To the best of our knowledge, no transport protocol has been introduced specifically for WMNs to date, although several transport protocols have been developed for both wired and wireless networks in the last decade [1].
Based on the TCP drawbacks, several transport layer solutions have been proposed in the literature for wireless networks. All these solutions propose to solve the problems by improving TCP with additional functionalities, modifications, or getting support from lower layers.
It is important to note that all these protocols are based on end-to-end (e2e) rate adjustment and congestion control mechanisms and require a fine-grained end-to-end communication between the source and the destination. Therefore, they may experience significant network inefficiency in WMNs due to the dynamic characteristics of multi-hop wireless environments and e2e delayed and even obsolete receiver rate feedbacks.
To eliminate the drawbacks of end-to-end rate control procedures, hop-by-hop congestion control mechanisms have been studied in several works. Such schemes result in better performance than a corresponding end-to-end scheme by reacting
to network congestion faster than end-to-end mechanisms. Although hop-by-hop strategies improve network throughput significantly, they may not recover from packet losses due to node failures or network disconnections. Hence, in addition
to hop-by-hop approaches, an end-to-end reliability mechanism needs to be integrated in the transport protocol to provide data transport reliability. In this regard, we argue that hop-by-hop rate control schemes are acceptable for WMNs as long as they maximize the utilization of the limited wireless link capacity and provide end-to-end data packet reliability with additional functionalities.
An efficient transport protocol for WMNs should fairly and effectively allocate the limited network resources, e.g., network bandwidth, available buffer capacity, among multiple competing flows, while minimizing the performance overhead it incurs. We argue that an end-to-end congestion and rate control is fundamentally inappropriate for wireless mesh networks, because it suffers from the adverse effects of multi-hop wireless environments, such as variable roundtrip-times (RTT), high BER and radio interferences.
All these discussed challenges and the inherent inefficiencies of the end-to-end approaches in multi-hop wireless environments call for an efficient and responsive transport protocol for WMNs. To address this need, we presented an adaptive and responsive transport protocol (AR-TP) for WMNs [2]. The AR-TP protocol is an adaptive transport protocol based on hop-by-hop congestion control and coarse-grained end-to-end reliability mechanisms, which are designed to achieve high throughput performance and reliable data transmission in WMNs.

In summary, AR-TP protocol makes the following contributions:
  1. It represent a novel fair hop-by-hop rate adaptation mechanism integrated with a coarse-level end-to-end reliability mechanism, which is specifically tailored according to the challenges of mesh router domains.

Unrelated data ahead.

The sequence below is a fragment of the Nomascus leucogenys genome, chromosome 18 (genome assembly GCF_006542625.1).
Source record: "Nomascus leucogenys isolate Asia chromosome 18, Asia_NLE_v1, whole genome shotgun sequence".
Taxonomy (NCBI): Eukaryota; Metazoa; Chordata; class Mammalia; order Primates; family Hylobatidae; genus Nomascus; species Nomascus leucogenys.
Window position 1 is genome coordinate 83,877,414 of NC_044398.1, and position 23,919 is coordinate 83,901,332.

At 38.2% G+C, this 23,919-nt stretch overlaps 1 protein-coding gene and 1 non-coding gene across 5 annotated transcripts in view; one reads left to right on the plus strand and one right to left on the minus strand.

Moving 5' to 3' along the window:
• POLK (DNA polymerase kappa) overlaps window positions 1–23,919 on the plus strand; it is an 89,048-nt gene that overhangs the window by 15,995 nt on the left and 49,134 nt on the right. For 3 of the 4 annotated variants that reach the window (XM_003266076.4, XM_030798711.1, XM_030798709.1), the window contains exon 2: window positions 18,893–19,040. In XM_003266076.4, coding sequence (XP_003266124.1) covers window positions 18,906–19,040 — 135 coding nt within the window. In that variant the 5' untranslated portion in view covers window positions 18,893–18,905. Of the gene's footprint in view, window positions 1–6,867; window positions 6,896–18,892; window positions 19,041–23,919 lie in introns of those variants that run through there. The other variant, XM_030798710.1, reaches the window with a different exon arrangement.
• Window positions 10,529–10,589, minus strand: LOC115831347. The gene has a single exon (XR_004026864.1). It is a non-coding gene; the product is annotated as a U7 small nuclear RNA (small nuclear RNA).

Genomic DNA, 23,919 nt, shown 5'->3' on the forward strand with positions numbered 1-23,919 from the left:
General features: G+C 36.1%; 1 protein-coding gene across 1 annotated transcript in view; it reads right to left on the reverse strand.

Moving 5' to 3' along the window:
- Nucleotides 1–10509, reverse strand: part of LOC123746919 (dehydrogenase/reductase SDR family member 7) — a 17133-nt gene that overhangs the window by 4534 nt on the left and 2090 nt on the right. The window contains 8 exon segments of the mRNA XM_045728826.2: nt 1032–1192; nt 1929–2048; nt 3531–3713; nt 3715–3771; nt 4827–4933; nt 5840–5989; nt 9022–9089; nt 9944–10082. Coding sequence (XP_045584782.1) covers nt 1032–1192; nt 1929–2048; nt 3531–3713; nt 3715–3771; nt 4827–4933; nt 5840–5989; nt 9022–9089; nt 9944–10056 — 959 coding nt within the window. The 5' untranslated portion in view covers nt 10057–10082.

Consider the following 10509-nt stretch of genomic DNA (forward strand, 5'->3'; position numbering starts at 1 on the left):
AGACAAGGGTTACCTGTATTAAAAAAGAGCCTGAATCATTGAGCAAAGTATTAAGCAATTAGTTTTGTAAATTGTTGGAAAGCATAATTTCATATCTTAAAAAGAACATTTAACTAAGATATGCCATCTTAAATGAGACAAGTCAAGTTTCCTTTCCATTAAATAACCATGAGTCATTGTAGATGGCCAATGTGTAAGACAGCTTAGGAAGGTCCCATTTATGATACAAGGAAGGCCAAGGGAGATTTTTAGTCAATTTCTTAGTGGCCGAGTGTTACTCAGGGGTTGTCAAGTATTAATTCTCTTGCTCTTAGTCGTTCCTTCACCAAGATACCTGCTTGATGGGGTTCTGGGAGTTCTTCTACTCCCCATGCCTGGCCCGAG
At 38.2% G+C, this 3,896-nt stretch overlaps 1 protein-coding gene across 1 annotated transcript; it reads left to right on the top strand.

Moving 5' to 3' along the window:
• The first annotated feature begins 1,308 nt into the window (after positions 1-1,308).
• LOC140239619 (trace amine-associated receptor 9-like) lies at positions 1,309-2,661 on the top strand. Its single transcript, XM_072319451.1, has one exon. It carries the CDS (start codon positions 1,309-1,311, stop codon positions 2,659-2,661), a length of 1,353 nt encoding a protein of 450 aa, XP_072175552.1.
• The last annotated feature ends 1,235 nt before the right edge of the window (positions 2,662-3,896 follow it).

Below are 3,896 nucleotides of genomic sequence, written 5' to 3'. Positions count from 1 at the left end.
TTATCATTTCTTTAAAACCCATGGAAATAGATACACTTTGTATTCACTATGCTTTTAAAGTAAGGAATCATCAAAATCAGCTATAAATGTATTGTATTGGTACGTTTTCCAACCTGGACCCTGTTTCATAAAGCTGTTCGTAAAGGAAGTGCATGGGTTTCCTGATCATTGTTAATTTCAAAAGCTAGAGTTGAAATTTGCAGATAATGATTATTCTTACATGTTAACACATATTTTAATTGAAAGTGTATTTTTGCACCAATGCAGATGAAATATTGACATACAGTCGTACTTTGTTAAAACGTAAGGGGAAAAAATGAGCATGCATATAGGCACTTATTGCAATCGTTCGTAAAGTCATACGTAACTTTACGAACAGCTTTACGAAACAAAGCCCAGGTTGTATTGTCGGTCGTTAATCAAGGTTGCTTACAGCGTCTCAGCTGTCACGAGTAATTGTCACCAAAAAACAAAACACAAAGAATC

2. Unlike existing hop-by-hop rate control mechanisms, AR-TP releases network congestion using the usual back-pressure mechanism but even introducing a new forward-threshold adaptation one.
  3. It defines the required functionalities and supported capabilities of the mesh router domain, e.g., single buffer for each neighbor, to improve network throughput and fairness. Moreover, compared to the classical end-to-end rate control approaches, we show the network performance improvements of the AR-TP protocol through extensive simulation experiments.


1. I.F. Akyildiz, X. Wang and W. Wang, “Wireless Mesh Networks: A Survey,” Computer Networks Journal (Elsevier), March 2005.
2. V.C. Gungor, P. Pace, E. Natalizio, “AR-TP: An Adaptive and Responsive Transport Protocol for Wireless Mesh Networks,” In Proceedings of IEEE International Conference on Communications - ICC, 2007.
3. V. Erceg et al., “Channel Models for Fixed Wireless Applications (IEEE802.16.3c- 01/29r4)”, Broadband Wireless Working Group, IEEE P802.16, 2001.
4. A. Lombardo, and G. Schembra, “Performance Evaluation of an Adaptive-Rate MPEG Encoder Matching IntServ Traffic Constraints”, IEEE Transactions on Networking, vol. 11,pp. 47-65, Feb. 2003.
5. IEEE 802.16-2005, “IEEE Standard for Local and Metropolitan Area Networks - Part 16: Air Interface for Fixed Broadband Wireless Access Systems for Mobile Users,” Dec. 2005.
6. Arunabna Ghosh, et al., “Broadband Wireless Access with WiMax/802.16: Current Performance Benchmarks and Future Potential” IEEE Communications Magazine, February 2005, p129-136.
7. Min Cao et al., “Modeling and performance analysis of the distributed scheduler in IEEE 802.16 mesh mode”. In Proceedings of the 6th ACM international symposium on Mobile ad hoc networking and computing, pages 78-89, New York, NY, USA,2005, ACM Press.
8. V. Loscr´?, G. Aloi, “A probabilitistic approach for evaluating parameters of the distributed scheduling scheme of the 802.16”, In Proceedings of the International Conference on Signal Processing and Communication Systems, ICSPCS07, Australia, Gold Coast, 17-19 December 2007.